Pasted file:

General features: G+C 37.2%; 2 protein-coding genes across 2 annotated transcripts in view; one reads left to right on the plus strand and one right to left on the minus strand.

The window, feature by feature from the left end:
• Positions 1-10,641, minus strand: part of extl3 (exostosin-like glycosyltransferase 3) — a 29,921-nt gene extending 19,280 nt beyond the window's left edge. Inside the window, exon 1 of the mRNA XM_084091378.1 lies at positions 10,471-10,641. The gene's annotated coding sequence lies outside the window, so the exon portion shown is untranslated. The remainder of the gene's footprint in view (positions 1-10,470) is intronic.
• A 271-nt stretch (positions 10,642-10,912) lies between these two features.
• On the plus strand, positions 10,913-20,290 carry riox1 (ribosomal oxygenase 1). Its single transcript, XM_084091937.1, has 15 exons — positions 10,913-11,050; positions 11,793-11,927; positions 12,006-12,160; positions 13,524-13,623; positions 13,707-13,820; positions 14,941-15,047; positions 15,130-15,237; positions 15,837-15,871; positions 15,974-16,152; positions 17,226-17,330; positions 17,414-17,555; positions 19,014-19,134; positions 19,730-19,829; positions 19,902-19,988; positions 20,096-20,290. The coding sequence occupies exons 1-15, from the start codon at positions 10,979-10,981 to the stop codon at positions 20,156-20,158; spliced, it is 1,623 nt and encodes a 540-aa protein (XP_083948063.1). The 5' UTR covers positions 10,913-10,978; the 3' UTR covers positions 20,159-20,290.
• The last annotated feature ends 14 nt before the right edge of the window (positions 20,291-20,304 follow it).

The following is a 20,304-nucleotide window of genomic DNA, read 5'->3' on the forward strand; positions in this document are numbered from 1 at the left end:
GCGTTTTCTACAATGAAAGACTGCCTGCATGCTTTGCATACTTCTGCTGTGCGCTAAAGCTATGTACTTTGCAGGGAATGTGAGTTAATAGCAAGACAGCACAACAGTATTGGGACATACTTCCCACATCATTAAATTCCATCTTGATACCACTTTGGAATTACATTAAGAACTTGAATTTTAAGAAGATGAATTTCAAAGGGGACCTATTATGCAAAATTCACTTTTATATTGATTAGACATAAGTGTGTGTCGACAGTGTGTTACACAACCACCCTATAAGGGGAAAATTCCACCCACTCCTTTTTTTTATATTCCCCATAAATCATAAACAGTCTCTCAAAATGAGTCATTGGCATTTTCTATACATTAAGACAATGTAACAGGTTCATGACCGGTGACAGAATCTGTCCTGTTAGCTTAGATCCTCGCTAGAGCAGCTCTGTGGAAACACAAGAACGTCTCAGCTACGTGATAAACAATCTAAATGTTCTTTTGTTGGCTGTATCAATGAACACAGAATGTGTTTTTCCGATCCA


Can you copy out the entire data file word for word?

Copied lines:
General features: G+C 37.2%; 2 protein-coding genes across 2 annotated transcripts in view; one reads left to right on the plus strand and one right to left on the minus strand.

The window, feature by feature from the left end:
• Positions 1-10,641, minus strand: part of extl3 (exostosin-like glycosyltransferase 3) — a 29,921-nt gene extending 19,280 nt beyond the window's left edge. Inside the window, exon 1 of the mRNA XM_084091378.1 lies at positions 10,471-10,641. The gene's annotated coding sequence lies outside the window, so the exon portion shown is untranslated. The remainder of the gene's footprint in view (positions 1-10,470) is intronic.
• A 271-nt stretch (positions 10,642-10,912) lies between these two features.
• On the plus strand, positions 10,913-20,290 carry riox1 (ribosomal oxygenase 1). Its single transcript, XM_084091937.1, has 15 exons — positions 10,913-11,050; positions 11,793-11,927; positions 12,006-12,160; positions 13,524-13,623; positions 13,707-13,820; positions 14,941-15,047; positions 15,130-15,237; positions 15,837-15,871; positions 15,974-16,152; positions 17,226-17,330; positions 17,414-17,555; positions 19,014-19,134; positions 19,730-19,829; positions 19,902-19,988; positions 20,096-20,290. The coding sequence occupies exons 1-15, from the start codon at positions 10,979-10,981 to the stop codon at positions 20,156-20,158; spliced, it is 1,623 nt and encodes a 540-aa protein (XP_083948063.1). The 5' UTR covers positions 10,913-10,978; the 3' UTR covers positions 20,159-20,290.
• The last annotated feature ends 14 nt before the right edge of the window (positions 20,291-20,304 follow it).

The following is a 20,304-nucleotide window of genomic DNA, read 5'->3' on the forward strand; positions in this document are numbered from 1 at the left end:
GCGTTTTCTACAATGAAAGACTGCCTGCATGCTTTGCATACTTCTGCTGTGCGCTAAAGCTATGTACTTTGCAGGGAATGTGAGTTAATAGCAAGACAGCACAACAGTATTGGGACATACTTCCCACATCATTAAATTCCATCTTGATACCACTTTGGAATTACATTAAGAACTTGAATTTTAAGAAGATGAATTTCAAAGGGGACCTATTATGCAAAATTCACTTTTATATTGATTAGACATAAGTGTGTGTCGACAGTGTGTTACACAACCACCCTATAAGGGGAAAATTCCACCCACTCCTTTTTTTTATATTCCCCATAAATCATAAACAGTCTCTCAAAATGAGTCATTGGCATTTTCTATACATTAAGACAATGTAACAGGTTCATGACCGGTGACAGAATCTGTCCTGTTAGCTTAGATCCTCGCTAGAGCAGCTCTGTGGAAACACAAGAACGTCTCAGCTACGTGATAAACAATCTAAATGTTCTTTTGTTGGCTGTATCAATGAACACAGAATGTGTTTTTCCGATCCA